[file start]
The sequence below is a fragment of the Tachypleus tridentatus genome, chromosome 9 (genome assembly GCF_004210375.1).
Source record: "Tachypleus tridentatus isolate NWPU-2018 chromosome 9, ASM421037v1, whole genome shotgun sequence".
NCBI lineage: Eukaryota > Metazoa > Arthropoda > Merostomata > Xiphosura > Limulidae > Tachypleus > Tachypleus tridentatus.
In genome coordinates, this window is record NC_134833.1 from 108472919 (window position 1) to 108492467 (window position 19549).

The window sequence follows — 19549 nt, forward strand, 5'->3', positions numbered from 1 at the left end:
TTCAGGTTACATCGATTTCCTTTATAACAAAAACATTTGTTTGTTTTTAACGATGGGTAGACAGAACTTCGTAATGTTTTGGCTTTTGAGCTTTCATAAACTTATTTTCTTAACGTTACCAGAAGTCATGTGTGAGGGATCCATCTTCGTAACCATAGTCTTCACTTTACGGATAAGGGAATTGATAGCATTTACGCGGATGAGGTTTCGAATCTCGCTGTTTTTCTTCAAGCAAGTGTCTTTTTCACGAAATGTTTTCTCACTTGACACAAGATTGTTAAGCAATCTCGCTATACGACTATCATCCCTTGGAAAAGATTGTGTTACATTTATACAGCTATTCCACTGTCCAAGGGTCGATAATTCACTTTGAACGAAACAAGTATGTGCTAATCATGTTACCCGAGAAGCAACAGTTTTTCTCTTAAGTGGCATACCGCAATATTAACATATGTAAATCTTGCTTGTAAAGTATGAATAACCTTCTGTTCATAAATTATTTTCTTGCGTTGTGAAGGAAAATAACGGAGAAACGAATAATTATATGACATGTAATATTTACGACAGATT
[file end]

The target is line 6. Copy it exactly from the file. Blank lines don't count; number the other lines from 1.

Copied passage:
TTCAGGTTACATCGATTTCCTTTATAACAAAAACATTTGTTTGTTTTTAACGATGGGTAGACAGAACTTCGTAATGTTTTGGCTTTTGAGCTTTCATAAACTTATTTTCTTAACGTTACCAGAAGTCATGTGTGAGGGATCCATCTTCGTAACCATAGTCTTCACTTTACGGATAAGGGAATTGATAGCATTTACGCGGATGAGGTTTCGAATCTCGCTGTTTTTCTTCAAGCAAGTGTCTTTTTCACGAAATGTTTTCTCACTTGACACAAGATTGTTAAGCAATCTCGCTATACGACTATCATCCCTTGGAAAAGATTGTGTTACATTTATACAGCTATTCCACTGTCCAAGGGTCGATAATTCACTTTGAACGAAACAAGTATGTGCTAATCATGTTACCCGAGAAGCAACAGTTTTTCTCTTAAGTGGCATACCGCAATATTAACATATGTAAATCTTGCTTGTAAAGTATGAATAACCTTCTGTTCATAAATTATTTTCTTGCGTTGTGAAGGAAAATAACGGAGAAACGAATAATTATATGACATGTAATATTTACGACAGATT